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<> to ask Andrei


On Tue, Mar 15, 2016 at 12:53 PM, Dario Taraborelli <> wrote:

> This month, our research showcase
> <> hosts
> Andrei Rizoiu (Australian National University) to talk about his work
> <> on *how private traits of
> Wikipedia editors can be exposed from public data* (such as edit
> histories) using off-the-shelf machine learning techniques. (abstract below)
> If you're interested in learning what the combination of machine learning
> and public data mean for privacy and surveillance, come and join us this 
> *Wednesday
> March 16* at *1pm Pacific Time*.
> The event will be recorded and publicly streamed
> <>. As usual, we will be
> hosting the conversation with the speaker and Q&A on the
> #wikimedia-research channel on IRC.
> Looking forward to seeing you there,
> Dario
> Evolution of Privacy Loss in WikipediaThe cumulative effect of collective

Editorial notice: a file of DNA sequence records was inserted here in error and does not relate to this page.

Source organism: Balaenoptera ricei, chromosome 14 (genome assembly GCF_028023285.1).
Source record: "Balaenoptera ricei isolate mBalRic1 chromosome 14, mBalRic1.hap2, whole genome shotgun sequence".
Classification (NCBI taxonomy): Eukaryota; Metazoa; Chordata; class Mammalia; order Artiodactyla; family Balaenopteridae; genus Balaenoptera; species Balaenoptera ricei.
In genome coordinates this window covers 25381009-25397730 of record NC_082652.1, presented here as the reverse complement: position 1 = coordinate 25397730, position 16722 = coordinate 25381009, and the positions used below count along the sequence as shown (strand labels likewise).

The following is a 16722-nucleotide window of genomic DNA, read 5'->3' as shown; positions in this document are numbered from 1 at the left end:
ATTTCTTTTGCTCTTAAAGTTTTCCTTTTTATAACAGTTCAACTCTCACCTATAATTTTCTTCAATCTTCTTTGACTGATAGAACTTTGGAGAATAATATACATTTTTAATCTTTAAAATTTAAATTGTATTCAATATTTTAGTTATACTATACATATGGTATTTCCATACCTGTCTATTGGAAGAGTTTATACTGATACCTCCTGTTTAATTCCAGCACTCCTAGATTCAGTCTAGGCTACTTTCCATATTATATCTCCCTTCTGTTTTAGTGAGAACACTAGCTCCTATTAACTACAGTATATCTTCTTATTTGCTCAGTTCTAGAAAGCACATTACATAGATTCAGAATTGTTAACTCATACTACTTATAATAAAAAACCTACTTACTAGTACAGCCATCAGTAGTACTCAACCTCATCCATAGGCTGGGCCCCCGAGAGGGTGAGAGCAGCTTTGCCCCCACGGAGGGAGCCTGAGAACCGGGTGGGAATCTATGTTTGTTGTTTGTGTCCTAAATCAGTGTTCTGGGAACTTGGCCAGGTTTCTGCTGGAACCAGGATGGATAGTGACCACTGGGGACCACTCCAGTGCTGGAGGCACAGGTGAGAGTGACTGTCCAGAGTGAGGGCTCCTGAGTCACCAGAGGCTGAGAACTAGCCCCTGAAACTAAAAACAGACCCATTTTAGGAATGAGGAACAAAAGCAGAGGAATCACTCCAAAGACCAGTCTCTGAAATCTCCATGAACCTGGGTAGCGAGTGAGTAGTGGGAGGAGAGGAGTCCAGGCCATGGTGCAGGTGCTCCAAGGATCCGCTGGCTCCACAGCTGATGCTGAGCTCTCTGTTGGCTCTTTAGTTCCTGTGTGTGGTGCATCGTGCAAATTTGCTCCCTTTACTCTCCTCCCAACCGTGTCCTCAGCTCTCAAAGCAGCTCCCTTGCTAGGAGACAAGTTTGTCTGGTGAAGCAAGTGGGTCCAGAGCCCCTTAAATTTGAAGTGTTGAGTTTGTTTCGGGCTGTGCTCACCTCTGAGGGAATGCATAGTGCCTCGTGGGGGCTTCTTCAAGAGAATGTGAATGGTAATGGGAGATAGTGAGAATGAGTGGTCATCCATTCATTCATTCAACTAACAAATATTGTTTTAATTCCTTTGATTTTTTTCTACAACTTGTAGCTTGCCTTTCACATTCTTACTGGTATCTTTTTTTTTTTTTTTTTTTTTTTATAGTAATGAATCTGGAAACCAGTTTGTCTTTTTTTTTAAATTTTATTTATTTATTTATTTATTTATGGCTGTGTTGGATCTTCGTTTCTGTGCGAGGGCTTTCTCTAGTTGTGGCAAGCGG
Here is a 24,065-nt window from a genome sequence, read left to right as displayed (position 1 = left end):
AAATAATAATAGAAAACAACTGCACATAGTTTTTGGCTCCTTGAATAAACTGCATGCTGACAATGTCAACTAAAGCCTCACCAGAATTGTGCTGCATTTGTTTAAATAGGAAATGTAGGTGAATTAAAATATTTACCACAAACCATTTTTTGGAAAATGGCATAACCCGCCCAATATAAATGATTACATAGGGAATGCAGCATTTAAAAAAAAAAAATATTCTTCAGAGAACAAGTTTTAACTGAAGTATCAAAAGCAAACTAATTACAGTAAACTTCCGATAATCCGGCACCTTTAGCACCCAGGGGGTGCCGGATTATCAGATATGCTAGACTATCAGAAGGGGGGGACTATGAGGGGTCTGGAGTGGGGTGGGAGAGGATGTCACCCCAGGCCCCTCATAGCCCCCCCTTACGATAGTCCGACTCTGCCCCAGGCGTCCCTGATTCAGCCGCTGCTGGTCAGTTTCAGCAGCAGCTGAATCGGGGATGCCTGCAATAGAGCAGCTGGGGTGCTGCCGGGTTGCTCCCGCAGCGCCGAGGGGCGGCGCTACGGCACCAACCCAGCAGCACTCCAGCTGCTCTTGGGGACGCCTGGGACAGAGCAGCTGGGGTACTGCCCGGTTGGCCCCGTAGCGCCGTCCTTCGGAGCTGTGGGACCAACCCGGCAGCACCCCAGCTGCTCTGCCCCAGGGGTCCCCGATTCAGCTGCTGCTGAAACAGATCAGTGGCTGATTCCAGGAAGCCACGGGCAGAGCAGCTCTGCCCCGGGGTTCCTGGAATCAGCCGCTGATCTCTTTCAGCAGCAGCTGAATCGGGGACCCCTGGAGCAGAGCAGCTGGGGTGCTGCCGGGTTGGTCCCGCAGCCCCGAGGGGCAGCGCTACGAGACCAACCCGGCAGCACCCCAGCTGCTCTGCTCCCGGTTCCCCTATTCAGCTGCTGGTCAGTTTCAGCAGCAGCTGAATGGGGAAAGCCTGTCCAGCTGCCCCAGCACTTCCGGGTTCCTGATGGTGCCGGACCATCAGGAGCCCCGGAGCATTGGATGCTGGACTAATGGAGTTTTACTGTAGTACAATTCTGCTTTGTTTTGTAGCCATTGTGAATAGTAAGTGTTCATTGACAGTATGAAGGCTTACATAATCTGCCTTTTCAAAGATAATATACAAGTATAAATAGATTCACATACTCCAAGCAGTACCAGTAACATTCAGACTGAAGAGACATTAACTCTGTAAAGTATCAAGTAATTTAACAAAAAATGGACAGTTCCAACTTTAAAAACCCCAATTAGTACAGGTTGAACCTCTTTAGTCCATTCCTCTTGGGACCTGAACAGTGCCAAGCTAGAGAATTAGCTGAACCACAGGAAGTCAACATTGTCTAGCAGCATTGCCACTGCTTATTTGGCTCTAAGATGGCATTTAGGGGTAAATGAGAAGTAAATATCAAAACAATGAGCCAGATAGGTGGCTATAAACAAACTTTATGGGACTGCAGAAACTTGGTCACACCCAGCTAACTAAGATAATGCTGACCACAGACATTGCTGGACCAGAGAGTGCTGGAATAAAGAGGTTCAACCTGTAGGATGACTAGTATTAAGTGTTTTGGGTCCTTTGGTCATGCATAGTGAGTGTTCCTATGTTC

> online participation has an important and adverse impact on individual
> privacy. As an online system evolves over time, new digital traces of
> individual behavior may uncover previously hidden statistical links between
> an individual’s past actions and her private traits. To quantify this
> effect, we analyze the evolution of individual privacy loss by studying
> the edit history of Wikipedia over 13 years, including more than 117,523
> different users performing 188,805,088 edits. We trace each Wikipedia’s
> contributor using apparently harmless features, such as the number of edits
> performed on predefined broad categories in a given time period (e.g.
> Mathematics, Culture or Nature). We show that even at this unspecific level
> of behavior description, it is possible to use off-the-shelf machine
> learning algorithms to uncover usually undisclosed personal traits, such as
> gender, religion or education. We provide empirical evidence that the
> prediction accuracy for almost all private traits consistently improves
> over time. Surprisingly, the prediction performance for users who stopped
> editing after a given time still improves. The activities performed by new
> users seem to have contributed more to this effect than additional
> activities from existing (but still active) users. Insights from this work
> should help users, system designers, and policy makers understand and make
> long-term design choices in online content creation systems.
> *Dario Taraborelli  *Head of Research, Wikimedia Foundation
> • • @readermeter
> <>
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